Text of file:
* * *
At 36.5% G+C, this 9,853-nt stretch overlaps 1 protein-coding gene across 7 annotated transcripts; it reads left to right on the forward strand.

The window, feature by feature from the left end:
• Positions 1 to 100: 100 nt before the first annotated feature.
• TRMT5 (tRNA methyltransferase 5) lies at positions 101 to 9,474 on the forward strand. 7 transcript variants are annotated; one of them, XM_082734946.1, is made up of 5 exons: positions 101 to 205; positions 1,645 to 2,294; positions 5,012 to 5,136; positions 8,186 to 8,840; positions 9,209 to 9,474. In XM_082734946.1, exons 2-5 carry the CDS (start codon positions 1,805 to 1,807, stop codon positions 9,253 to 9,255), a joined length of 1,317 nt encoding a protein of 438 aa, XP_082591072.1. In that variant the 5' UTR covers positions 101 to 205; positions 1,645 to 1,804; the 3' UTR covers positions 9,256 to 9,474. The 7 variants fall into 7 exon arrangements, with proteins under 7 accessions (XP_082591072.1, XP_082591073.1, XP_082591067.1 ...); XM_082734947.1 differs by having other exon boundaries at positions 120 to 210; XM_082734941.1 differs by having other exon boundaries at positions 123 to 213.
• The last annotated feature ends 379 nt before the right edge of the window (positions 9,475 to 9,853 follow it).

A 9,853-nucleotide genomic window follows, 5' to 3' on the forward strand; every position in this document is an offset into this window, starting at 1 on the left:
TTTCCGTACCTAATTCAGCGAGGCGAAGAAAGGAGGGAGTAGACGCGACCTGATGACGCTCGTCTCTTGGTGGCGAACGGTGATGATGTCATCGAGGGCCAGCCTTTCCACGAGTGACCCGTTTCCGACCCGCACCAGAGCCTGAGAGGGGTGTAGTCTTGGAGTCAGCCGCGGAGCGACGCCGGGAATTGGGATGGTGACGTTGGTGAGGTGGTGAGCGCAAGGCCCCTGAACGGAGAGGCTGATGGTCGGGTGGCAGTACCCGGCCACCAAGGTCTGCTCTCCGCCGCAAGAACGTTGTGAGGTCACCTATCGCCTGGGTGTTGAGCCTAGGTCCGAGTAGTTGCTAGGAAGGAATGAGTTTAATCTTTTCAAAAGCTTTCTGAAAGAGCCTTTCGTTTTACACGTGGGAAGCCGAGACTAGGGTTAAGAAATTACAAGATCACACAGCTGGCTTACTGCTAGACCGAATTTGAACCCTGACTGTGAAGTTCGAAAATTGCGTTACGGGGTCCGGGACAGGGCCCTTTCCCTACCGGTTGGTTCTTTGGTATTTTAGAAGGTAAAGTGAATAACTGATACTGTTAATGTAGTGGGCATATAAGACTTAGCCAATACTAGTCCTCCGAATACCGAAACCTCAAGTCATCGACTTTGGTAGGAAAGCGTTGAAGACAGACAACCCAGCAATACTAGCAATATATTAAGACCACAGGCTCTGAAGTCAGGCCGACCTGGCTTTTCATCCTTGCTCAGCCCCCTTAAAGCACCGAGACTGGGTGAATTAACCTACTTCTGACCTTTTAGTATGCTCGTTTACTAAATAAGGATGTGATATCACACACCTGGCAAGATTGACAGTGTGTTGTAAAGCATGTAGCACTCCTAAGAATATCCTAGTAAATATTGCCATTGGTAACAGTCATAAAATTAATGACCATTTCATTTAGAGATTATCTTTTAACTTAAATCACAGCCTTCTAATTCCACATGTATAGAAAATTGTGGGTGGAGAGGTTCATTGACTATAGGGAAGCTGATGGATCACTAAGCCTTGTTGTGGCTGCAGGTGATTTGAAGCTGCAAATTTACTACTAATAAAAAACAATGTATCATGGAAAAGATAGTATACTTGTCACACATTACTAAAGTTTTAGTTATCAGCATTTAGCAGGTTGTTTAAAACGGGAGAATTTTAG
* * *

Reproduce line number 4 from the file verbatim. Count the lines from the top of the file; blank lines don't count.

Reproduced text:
• TRMT5 (tRNA methyltransferase 5) lies at positions 101 to 9,474 on the forward strand. 7 transcript variants are annotated; one of them, XM_082734946.1, is made up of 5 exons: positions 101 to 205; positions 1,645 to 2,294; positions 5,012 to 5,136; positions 8,186 to 8,840; positions 9,209 to 9,474. In XM_082734946.1, exons 2-5 carry the CDS (start codon positions 1,805 to 1,807, stop codon positions 9,253 to 9,255), a joined length of 1,317 nt encoding a protein of 438 aa, XP_082591072.1. In that variant the 5' UTR covers positions 101 to 205; positions 1,645 to 1,804; the 3' UTR covers positions 9,256 to 9,474. The 7 variants fall into 7 exon arrangements, with proteins under 7 accessions (XP_082591072.1, XP_082591073.1, XP_082591067.1 ...); XM_082734947.1 differs by having other exon boundaries at positions 120 to 210; XM_082734941.1 differs by having other exon boundaries at positions 123 to 213.